Agility and transparency
In this context, two things are critical: agility and transparency.
For finance teams, being agile means having the ability to plan and re-plan continuously as events change. For example, if you’re a computer hardware company and the price of imported components goes up, finance needs to be able to quickly assess the impact to the business, execute decisions made by the business, analyze the results, and then repeat.
In the current environment, planning has taken on new urgency. Being able to quickly model different scenarios gives management teams the ability to have informed discussions about trade-offs, and make the best decision.
Transparency can be easy in good times, but it’s during uncertain periods that companies are truly tested. Unexpected change or a business headwind is unsettling for employees and external stakeholders like customers, partners, and investors. However, it’s during these challenging times when transparency matters most and can go a long way in building and solidifying trust.
Take, for example, the potential impact that slower economic times or stock market volatility can have on employee compensation and morale. Being as transparent as possible about what’s happening and how the company will address any changes will demonstrate honesty and help build trust, while reassuring employees that their leadership is focused on what’s ultimately best for the business in the long run.
These are great concepts to bake into the fabric of any company and can be useful for finance leaders when planning ahead. But what are some of the specific actions finance leaders can take to ensure agility and transparency in action?
Conduct dynamic business planning
First of all, planning, liquidity and risk management are essential to instilling financial agility. Uncertainty heightens the need for more dynamic business planning based on a range of scenarios rather than traditional quarterly or annual planning cycles.
Having the ability to conduct more dynamic business planning means organizations can respond to changes and course correct to better understand the impact on top-line revenue and bottom-line expenses. For example, are customers paying on time? What are the implications of a percentage of those customers not settling invoices? Which supplier contracts need to be renegotiated based on changes in demand?
Create a comprehensive communication plan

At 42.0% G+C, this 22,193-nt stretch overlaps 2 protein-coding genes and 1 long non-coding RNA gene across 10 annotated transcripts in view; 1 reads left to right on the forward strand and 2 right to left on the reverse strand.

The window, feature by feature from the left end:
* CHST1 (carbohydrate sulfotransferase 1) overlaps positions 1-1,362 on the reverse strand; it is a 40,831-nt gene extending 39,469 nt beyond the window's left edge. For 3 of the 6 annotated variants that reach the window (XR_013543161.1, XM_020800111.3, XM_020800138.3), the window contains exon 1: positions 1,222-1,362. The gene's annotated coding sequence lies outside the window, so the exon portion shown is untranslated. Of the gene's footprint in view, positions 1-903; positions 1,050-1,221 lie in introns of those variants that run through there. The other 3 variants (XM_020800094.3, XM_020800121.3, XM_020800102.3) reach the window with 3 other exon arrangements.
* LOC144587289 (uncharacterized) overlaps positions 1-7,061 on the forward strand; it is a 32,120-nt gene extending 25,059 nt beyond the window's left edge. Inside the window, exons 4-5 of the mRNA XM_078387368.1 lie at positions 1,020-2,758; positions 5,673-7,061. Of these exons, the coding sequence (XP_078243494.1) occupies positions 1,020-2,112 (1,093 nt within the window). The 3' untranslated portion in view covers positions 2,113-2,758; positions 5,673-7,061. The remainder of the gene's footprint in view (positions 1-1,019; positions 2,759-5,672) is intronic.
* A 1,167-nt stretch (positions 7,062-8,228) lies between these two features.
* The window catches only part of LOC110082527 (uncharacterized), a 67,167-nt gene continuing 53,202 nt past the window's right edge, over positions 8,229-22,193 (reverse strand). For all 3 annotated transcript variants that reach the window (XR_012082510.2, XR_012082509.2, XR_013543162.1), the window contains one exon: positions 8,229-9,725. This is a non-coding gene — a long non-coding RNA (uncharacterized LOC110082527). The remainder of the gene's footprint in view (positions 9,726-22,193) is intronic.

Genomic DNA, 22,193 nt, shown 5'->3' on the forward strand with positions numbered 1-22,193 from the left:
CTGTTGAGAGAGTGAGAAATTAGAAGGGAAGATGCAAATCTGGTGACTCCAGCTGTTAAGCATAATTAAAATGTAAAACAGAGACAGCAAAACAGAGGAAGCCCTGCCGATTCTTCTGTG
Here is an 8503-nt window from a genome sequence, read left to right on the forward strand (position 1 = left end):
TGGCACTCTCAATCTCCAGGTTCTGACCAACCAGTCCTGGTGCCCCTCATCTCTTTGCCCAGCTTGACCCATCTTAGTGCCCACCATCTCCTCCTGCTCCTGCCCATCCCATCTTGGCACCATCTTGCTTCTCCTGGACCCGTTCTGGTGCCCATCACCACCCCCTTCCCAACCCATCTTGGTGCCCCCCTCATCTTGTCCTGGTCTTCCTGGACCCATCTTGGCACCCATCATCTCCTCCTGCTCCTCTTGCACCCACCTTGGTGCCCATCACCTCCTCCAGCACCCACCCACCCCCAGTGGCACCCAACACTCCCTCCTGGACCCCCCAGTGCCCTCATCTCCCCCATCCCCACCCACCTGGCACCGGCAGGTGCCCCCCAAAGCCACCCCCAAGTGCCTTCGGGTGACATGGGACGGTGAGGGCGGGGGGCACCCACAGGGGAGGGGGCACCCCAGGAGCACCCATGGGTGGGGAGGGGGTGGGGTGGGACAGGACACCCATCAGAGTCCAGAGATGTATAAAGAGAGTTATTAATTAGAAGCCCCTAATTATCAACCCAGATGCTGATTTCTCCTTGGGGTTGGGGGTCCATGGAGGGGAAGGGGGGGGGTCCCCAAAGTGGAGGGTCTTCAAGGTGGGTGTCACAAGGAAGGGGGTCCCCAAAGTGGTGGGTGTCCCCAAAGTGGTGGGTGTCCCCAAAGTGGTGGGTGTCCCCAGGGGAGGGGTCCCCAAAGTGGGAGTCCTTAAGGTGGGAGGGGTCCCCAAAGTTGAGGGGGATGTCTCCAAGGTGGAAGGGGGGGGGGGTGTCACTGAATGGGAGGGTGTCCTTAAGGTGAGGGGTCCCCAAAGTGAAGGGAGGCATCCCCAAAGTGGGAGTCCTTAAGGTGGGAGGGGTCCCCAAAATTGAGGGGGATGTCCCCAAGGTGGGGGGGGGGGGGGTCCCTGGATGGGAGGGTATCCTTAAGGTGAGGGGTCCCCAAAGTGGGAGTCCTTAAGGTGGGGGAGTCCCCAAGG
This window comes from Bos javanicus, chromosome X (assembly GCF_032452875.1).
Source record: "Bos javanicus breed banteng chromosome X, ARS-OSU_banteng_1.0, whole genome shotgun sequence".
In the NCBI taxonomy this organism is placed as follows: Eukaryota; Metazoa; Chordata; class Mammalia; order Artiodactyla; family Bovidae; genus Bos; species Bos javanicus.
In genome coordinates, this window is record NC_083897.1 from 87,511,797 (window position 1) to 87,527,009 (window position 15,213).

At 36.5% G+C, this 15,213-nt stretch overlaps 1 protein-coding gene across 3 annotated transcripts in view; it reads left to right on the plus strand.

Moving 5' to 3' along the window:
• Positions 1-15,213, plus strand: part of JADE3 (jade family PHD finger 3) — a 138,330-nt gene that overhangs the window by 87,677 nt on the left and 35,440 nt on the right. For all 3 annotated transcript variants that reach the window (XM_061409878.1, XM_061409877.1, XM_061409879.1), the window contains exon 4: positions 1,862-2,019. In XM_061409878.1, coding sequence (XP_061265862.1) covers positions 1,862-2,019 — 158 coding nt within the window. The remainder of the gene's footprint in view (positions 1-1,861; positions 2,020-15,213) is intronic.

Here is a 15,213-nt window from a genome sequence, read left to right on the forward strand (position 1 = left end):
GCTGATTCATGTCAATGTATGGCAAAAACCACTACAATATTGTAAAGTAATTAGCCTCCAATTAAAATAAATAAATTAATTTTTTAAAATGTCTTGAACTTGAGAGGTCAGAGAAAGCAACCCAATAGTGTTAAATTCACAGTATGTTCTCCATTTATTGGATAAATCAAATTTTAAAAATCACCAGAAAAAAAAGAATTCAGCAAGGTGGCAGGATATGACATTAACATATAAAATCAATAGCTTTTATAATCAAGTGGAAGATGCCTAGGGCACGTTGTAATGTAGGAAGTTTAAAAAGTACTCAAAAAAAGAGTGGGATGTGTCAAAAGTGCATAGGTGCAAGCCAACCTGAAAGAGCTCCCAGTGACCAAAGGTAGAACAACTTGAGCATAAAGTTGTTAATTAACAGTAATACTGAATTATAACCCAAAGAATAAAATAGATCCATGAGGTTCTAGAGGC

Similarly, during tough times finance functions are also well placed to help business leaders forecast cash and liquidity and identify risks with greater speed and accuracy. Many organizations have multiple sources of cash, and creating a complete picture of their overall cash position and liquidity can be challenging without the right tools.
When it comes to transparency, a comprehensive communication plan is vital to keep all stakeholders informed and aligned with key insights on business performance and strategy.
Remove departmental silos through unified data
The need to make insights more accessible across an organization is heightened during times of uncertainty, and it doesn’t help when data is trapped in departmental silos, or locked away in different tools and requiring time-consuming integrations. Workday research shows that over half of the surveyed respondents believe access to data within their organization is somewhat accessible but remains outdated and siloed within functional teams.
Businesses should have access to financial, workforce, and operational data together, as a single source, to answer fundamental stakeholder questions. For finance, this means having the ability to share credible insights with the wider business and, more importantly, encouraging these stakeholders to take action based on this data.
For example, finance needs to provide the business with better insights into working capital to better understand minimum cash and liquidity requirements, including with critical back-office activities, such as paying bills and turning receivables into cash.
The new status quo for finance
The COVID-19 outbreak changed the rules completely in terms of how and where businesses operate. With employees now working from home, many finance functions had to consider new ways to keep delivering critical services, such as closing the books.
The need for finance to embrace more efficient, dynamic ways of working pre-dates the global pandemic, yet it’s now proving to be a significant catalyst for transformation. For finance, that means embracing automation and emerging technologies, such as machine learning, that can be applied to key processes. CFOs have long since been looking to reduce the time spent on processes such as closes, consolidations, reporting, and payroll—what’s happened in 2020 has now made this an imperative.
Finance is well-placed to cast aside legacy technology challenges and develop the skills of its existing workforce to benefit from emerging technologies. Now may be the optimal time to drive this transformation.
Focusing on the right areas will be absolutely key for finance leaders as the world starts to turn again. Making agility a priority, while arming the organization with the right insights to make better decisions, and understanding how finance will deliver what the business needs—potentially from any location—will also be paramount. All of these factors exist alongside a heightened need for brand trust and transparency—something which the finance function will play a key role in delivering.
- Corporate Performance Management: Beyond Planning, Budgeting, and Forecasting
- Best Practices for Scenario Planning and Remote Financial Close
- The Future of Business Partnering Global Survey
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